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Zotob suspects arrested in Turkey and Morocco

Microsoft led hunt

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Law enforcement officials in Turkey and Morocco arrested two men in connection with the recent release of the Zotob worm, the FBI announced Local authorities arrested 18-year-old Farid Essebar in Morocco and 21-year-old Atilla Ekici in Turkey on Thursday, according to the FBI. The U.S. law enforcement agency believes that Essebar coded the Zotob worm and the Mytob bot software, on which the worm was based, for Ekici, who allegedly paid the programmer.

"The Moroccan was responsible for writing the code," Louis M. Reigel III, assistant director of the FBI's Cyber Division, said during a Friday afternoon press conference. "He had a financial relationship with the Turkish man."

Essebar and Ekici used the online handles Diabl0 and Coder, respectively, Reigel said. Another Moroccan man was also initially suspected but has not been arrested, he added.

The Zotob worm started spreading on August 14, but mainly affected systems running Windows 2000, Microsoft's five-year old operating system. Initially, the worm seemed to compromise few systems. However, two days later, computers at CNN and the New York Times became infected by one or more variants of the worm, and the public profile of the programs increased a notch.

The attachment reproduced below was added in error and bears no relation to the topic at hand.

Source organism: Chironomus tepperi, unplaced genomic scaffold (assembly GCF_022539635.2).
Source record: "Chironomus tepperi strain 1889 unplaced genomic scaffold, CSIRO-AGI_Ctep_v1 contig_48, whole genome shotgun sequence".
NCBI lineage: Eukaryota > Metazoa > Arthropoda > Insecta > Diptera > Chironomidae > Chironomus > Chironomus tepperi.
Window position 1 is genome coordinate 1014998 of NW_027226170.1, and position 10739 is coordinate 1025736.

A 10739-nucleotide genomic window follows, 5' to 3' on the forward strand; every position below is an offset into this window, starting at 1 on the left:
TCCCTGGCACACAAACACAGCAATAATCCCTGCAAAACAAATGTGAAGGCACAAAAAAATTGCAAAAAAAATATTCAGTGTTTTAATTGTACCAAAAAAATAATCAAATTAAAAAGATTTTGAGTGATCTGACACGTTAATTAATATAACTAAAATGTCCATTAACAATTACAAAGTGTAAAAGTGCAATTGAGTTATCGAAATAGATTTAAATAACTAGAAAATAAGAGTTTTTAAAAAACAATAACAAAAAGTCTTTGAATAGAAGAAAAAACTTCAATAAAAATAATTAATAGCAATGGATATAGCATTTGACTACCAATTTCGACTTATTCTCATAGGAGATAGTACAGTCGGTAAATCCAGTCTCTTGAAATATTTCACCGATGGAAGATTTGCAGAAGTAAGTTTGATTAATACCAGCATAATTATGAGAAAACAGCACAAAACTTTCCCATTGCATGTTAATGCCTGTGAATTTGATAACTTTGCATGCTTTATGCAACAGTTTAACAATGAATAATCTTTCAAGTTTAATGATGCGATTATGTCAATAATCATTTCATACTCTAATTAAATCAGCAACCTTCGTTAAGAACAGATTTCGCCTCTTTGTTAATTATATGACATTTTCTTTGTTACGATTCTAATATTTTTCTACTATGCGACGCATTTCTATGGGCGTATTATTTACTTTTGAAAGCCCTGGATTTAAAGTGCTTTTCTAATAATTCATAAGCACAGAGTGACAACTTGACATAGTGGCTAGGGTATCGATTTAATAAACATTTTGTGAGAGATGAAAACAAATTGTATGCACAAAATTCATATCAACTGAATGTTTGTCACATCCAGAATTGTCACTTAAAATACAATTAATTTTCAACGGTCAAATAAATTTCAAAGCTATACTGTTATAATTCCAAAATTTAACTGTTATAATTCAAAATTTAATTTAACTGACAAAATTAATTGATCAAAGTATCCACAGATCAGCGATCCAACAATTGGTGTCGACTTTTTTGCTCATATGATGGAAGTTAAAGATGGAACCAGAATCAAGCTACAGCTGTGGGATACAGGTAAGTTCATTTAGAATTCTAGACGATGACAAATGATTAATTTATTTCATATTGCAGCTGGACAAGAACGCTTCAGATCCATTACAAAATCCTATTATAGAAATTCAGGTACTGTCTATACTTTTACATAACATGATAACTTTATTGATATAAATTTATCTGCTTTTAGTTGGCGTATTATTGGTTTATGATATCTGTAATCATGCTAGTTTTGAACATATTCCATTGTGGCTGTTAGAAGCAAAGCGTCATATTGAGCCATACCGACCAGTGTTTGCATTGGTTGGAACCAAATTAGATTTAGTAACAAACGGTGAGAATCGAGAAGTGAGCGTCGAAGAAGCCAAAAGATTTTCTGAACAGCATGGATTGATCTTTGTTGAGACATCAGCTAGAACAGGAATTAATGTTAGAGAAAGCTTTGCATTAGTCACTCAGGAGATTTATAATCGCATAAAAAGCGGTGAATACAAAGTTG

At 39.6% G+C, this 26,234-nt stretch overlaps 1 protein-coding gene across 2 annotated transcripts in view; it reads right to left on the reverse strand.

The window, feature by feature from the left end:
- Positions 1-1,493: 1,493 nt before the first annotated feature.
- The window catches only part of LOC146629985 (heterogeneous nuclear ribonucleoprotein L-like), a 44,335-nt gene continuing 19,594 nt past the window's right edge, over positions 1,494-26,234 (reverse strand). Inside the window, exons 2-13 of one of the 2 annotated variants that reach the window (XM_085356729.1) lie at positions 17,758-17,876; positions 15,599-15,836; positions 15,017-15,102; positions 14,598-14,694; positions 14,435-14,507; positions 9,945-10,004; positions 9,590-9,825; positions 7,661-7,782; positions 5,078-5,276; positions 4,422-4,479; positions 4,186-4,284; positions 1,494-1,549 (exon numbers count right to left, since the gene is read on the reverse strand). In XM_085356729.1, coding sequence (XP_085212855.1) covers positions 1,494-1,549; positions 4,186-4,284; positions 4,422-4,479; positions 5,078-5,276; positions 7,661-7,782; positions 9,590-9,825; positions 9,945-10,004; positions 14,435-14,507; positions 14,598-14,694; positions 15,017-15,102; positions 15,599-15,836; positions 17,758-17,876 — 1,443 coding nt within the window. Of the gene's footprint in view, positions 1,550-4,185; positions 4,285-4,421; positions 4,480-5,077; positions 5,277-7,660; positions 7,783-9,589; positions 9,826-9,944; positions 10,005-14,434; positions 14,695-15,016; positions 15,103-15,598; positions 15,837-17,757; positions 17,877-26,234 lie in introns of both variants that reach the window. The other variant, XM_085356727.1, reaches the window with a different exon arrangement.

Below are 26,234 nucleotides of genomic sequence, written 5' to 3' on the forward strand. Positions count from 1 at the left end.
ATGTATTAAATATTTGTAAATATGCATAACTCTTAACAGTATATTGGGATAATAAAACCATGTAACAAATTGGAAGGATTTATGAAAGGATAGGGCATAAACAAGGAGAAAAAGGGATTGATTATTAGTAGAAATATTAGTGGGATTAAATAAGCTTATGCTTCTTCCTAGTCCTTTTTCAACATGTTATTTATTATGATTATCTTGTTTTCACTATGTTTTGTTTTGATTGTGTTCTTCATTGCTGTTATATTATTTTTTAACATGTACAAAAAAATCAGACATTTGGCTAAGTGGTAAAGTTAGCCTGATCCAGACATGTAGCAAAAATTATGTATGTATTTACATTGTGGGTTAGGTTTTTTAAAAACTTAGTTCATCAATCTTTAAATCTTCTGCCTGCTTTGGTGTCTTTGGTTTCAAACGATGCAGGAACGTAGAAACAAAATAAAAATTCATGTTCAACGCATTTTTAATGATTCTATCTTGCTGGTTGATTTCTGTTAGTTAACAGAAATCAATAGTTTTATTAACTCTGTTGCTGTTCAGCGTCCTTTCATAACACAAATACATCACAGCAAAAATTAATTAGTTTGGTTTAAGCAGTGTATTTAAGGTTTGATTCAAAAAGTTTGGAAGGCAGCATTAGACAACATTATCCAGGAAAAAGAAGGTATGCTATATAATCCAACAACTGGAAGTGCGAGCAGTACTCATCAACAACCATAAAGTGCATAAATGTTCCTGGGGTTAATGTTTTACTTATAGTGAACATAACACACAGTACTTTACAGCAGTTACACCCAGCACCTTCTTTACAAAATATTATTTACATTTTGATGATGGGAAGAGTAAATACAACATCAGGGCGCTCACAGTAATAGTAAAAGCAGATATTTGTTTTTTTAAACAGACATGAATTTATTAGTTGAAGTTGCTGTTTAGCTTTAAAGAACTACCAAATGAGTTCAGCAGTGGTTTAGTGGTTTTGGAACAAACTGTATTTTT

The Zotob worm, and later variants, are all based on versatile attack programs, known as bot software, which had added the ability to spread via a flaw in Microsoft's Windows Plug-and-Play functionality. Several bot programs had incorporated the code to exploit the flaw as early as August 12, and starting with the Zotob worm, began adding the ability to automatically find and infect systems by the weekend. At least 12 versions of bot software used the exploit to spread, according to antivirus companies.

The Zotob worms compromises systems by sending data on port 445. If a computer is infected with the program, the worm creates a file-transfer protocol (FTP) server and uses it to upload the worm to other vulnerable systems.

The worm shows its pedigree by retaining some bot functionality. Computers infected with the worm will join an Internet relay chat (IRC) session at a predefined addresses. An attacker who knows the IRC channel password can command the bot to disconnect or reconnect to the IRC channel, obtain system information, clean itself from the system, modify security settings, and download or execute files, according to an analysis of the Zotob.B worm.

The worm, dubbed Botzor2005 by its creator Diabl0, contained both Diabl0's and Coder's handles. The worm acknowledged Coder as well as tried to connect to an IRC channel named diabl0.turkcoders.net.

A side effect of a worm infection is that the compromised systems, almost exclusively Windows 2000 computers, frequently hang or crash. Multiple postings to public security mailing lists described disruptions caused by the worm crashing computers.

The FBI cooperated with Moroccan authorities, the Ministry of Interior Turkish National Police, and Microsoft to track down and arrest the two men.

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